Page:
Janet Reed Erskine was leader in Northwest ballet
Seattle Times staff reporter
Janet Reed Erskine, the first American-born ballerina to dance the Swan Queen in a U.S. production of "Swan Lake" and the first director of Seattle's Pacific Northwest Ballet (PNB), brought a fiery determination and earthy humor to stage and studio.
From 1939, when she starred in the San Francisco Opera Ballet's "Swan Lake," through her dancing for the legendary George Balanchine at New York City Ballet, to recent years as ballet mistress at PNB School, the tiny redhead with the piercing blue eyes leaves a huge legacy.
Former pupils have become performers and teachers throughout the U.S. Critics worldwide have praised her many roles, including the courtesan in "Con Amore" and the dance-hall girl in "Western Symphony."
Miss Reed, as she was known professionally, died Monday (Feb. 28) of a stroke in Seattle. She was 83. PNB is dedicating its March performances to her memory.
"She was a great dancer but an outstanding dancing actress," said PNB co-artistic director Francia Russell, who studied with Miss Reed. "Her timing and expression were impeccable. She made everything look easy and spontaneous, but she had planned everything out beforehand. Like Fred Astaire."
Born in Medford, Ore., Miss Reed studied dance as a girl. After graduating from high school in Portland, she went to San Francisco to dance for William Christensen's newly formed San Francisco Opera Ballet, now the San Francisco Ballet. The company toured the U.S., visiting Seattle's Moore Theatre in 1939.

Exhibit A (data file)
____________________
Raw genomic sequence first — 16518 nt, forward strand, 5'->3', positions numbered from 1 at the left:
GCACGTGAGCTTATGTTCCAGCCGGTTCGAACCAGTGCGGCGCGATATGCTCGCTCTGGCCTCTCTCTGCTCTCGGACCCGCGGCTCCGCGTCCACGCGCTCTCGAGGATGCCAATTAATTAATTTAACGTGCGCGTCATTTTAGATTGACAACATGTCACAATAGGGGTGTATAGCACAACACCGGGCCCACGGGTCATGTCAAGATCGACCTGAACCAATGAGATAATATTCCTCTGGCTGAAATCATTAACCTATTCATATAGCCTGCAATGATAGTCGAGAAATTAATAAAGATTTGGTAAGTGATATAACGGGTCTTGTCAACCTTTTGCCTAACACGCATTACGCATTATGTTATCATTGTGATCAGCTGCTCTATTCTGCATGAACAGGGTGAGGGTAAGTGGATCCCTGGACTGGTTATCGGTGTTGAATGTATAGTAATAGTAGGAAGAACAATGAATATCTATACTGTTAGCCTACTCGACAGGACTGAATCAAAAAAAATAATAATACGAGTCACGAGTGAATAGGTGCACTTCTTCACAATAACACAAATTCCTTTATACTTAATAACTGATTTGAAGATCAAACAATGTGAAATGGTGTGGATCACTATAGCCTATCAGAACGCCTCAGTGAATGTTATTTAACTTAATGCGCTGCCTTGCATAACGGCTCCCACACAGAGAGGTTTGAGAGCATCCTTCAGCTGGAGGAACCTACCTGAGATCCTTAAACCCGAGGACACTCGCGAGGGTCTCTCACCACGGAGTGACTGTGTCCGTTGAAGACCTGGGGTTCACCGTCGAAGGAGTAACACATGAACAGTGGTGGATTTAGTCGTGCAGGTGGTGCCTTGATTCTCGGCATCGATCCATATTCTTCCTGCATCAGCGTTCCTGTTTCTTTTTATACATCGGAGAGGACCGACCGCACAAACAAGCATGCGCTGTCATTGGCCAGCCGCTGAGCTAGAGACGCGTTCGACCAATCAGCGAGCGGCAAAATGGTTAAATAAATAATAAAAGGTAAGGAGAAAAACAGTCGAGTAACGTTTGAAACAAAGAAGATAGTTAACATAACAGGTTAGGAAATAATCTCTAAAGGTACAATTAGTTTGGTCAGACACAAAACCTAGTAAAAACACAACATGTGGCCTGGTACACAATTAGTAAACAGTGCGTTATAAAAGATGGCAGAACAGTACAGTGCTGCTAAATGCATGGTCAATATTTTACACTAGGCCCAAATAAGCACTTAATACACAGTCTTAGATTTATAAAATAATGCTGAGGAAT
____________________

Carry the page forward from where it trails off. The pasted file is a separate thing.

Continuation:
Miss Reed appeared in Act II of "Swan Lake" in San Francisco as well as in other ballets in San Francisco and with American Ballet Theatre. One of her early comedic successes was "Jinx."
She danced with New York City Ballet in the early 1950s. She subsequently became its ballet mistress, coaching such stars as Edward Villella, Allegra Kent and Patricia McBride.
Miss Reed moved to Seattle in 1974 to become artistic director of Pacific Northwest Dance company, a spinoff from Seattle Opera and the precursor to Pacific Northwest Ballet.
Miss Reed resigned in 1976. She cited failing health because of overwork. However, she returned to teach to the company several years later, when Kent Stowell and Francia Russell had retooled it to professional standing using some of her ideas. She taught class until four years ago.
"She was demanding and uncompromising with herself and others," Russell said. "Janet could never understand why others didn't have either her energy or determination. But she was responsible for getting this place started. She absolutely would not give up on her dream."
No services are planned, but there will be a memorial gathering in April. Details are pending.
Survivors include her children Reed Erskine of Woodstock, N.Y., and Jane Erskine of Seattle. Miss Reed's husband of 48 years, Branson Erskine, died in 1994.
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